My final craft session was led by Brian Evenson, who was also my workshop instructor for the week. His session was called “Characters vs. People,” and explored character in fiction. On the page, a character is literally just a collection of words, yet we tend to feel connected to them as if they were real. Some stories feature nameless characters while others give a character symbolic significance through his/her name. Some writers give detailed physical and emotional descriptions of their characters whereas others leave it to the reader’s imagination. I found this craft session to be the most thought provoking, since my favorite stories usually focus on sympathetic and idiosyncratic characters who stay with me after the story ends.

Immediately after the craft sessions or Q&As we would all gather at the University Club for a community lunch before attending our workshops from 1:00-3:30 PM. Workshops were divided by genre and then instructor. Nonfiction, Poetry, and Fiction each had three separate workshops (nine in total) of about twelve people, plus the instructor. My fiction workshop, led by Brian Evenson, was revision-based rather than generative, meaning we all brought something we had been working on or tucked away for a while to re-examine. Before we shared our work, Evenson had us look at two versions of a Raymond Carver story and Welles Tower story. Both stories had undergone severe revision, either by an editor or the author, and it was liberating to see how even a strong story can still bend into something different, if not better.

Every night at 7:30 PM there was a reading by two or three of the writers in residence or a faculty member. I feel incredibly lucky to have heard James Tate read from his poetry collection, The Ghost Soldiers, on the first night. His reading was at once humorous and melancholy. Tate’s recent death is a loss for the entire literary community.

The readings were the highlight of the week. As if Joy Williams’ work isn’t spirited enough, hearing her read it herself was a hearty gut-punch. The cadence and rhythm with which Arisa White read her poetry was like hearing a piece of music, dynamic and resonant. Poet Zachary Schomburg and essayist Paul Lisicky inserted loads of humor into their readings, much of it unscripted.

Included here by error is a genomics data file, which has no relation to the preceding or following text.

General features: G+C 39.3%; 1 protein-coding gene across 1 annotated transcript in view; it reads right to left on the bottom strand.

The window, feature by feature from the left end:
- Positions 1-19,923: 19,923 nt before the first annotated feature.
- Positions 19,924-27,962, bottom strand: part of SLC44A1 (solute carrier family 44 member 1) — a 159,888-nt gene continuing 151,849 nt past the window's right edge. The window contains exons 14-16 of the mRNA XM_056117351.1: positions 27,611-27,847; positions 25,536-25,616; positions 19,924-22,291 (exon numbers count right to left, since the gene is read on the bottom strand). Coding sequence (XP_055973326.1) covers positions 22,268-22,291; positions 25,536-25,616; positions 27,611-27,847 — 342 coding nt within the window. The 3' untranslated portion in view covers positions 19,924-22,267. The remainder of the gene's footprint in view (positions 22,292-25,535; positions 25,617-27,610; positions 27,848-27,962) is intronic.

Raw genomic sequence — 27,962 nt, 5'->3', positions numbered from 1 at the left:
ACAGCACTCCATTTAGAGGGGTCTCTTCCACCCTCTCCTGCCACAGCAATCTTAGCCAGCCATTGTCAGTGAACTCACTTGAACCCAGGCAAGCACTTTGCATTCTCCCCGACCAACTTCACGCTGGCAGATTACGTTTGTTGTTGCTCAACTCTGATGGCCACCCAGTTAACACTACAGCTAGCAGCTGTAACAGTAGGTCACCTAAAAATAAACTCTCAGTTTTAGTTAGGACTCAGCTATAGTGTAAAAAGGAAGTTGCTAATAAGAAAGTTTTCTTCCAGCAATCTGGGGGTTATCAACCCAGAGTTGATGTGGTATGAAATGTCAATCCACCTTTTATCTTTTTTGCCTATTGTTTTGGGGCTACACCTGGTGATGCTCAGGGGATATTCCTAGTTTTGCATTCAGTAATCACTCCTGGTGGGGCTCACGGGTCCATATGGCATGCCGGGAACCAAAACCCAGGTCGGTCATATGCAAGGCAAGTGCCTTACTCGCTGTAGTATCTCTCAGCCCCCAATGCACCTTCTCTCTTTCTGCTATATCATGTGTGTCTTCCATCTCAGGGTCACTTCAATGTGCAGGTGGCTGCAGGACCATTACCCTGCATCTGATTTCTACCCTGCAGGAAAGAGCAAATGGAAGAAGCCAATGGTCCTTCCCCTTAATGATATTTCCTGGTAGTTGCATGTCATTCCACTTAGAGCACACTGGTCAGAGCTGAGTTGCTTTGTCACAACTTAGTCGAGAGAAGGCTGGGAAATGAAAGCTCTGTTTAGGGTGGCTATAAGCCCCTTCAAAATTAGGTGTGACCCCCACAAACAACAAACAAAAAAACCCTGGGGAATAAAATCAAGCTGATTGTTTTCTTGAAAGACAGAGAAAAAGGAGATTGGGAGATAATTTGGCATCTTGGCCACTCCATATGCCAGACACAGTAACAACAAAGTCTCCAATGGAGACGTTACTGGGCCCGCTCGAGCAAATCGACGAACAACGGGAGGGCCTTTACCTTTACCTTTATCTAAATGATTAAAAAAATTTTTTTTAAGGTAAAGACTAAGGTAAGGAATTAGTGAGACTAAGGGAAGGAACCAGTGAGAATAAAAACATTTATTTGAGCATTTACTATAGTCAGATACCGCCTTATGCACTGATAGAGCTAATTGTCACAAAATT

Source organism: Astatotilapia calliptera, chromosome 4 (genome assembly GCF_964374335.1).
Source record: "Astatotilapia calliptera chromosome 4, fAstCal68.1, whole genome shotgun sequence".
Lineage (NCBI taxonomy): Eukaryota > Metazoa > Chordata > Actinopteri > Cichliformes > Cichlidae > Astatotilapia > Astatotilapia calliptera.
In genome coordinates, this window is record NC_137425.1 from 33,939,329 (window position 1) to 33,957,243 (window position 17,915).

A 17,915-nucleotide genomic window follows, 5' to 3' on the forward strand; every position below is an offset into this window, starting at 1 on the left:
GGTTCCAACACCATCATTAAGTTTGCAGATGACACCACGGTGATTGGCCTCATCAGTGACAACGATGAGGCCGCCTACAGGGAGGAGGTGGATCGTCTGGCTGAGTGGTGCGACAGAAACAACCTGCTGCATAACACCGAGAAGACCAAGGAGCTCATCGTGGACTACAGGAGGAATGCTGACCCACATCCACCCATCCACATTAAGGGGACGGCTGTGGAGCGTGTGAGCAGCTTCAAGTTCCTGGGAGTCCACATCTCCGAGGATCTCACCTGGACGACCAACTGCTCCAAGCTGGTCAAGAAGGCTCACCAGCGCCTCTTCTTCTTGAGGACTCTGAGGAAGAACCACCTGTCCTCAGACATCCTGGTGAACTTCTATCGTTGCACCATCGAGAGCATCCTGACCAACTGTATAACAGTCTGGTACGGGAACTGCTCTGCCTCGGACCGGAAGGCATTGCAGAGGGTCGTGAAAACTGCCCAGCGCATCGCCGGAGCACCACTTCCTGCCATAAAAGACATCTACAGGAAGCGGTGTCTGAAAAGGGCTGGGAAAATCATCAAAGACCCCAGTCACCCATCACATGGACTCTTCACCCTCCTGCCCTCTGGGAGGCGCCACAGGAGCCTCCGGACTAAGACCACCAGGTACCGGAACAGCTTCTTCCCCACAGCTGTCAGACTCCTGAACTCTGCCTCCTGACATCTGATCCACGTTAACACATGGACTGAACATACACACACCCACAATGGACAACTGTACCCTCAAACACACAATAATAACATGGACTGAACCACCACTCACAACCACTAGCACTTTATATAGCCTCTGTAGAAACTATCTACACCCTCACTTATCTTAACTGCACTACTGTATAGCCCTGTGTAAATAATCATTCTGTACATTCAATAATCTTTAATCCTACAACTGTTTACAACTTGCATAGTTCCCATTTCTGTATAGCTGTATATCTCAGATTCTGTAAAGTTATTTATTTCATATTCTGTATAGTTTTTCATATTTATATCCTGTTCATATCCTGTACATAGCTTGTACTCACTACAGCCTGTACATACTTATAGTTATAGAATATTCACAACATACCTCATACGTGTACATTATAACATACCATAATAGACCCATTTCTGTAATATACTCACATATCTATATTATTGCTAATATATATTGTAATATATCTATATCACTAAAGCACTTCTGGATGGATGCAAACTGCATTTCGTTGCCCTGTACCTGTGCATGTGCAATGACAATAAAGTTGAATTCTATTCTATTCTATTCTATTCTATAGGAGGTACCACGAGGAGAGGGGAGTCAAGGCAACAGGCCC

And those unscripted moments were probably my favorite parts of Juniper as a whole. These were the moments that reminded me of our shared purpose in Amherst that week, our shared humanity, our shared conversation. The most important lesson from my week at the Juniper Summer Writing Institute was the reminder that writing is a conversation. It’s so much more than sitting alone with a pen, typewriter, or word processor. None of it happens in a vacuum.

Okey writes that “stories not only reinforce memory, they also cement communities—indeed make the very idea of community possible…the exchange of stories is, in itself, a supreme good.” Stories have the power to heal, provoke, and enlighten, and they define our humanity. Today, we don’t need to be face-to-face with the other party; we can share our stories all over the world online and in print, expanding the human dialogue. But actually being with so many other writers in the same place at the same time was a much-needed reminder that we’re all people trying to communicate through language. By the end of this intimate and intensive week, I felt like I’d known some of the people I met there for years.

The community fostered at Juniper reminded me of the one that Gandy Dancer has been cultivating for almost four years now, “connecting readers and writers since 2012.” I was fortunate to be surrounded by writers from all over the country for a week, hearing their stories and sharing my own, and we’re all fortunate to live in an age where the community built on stories and language can extend farther than ever before.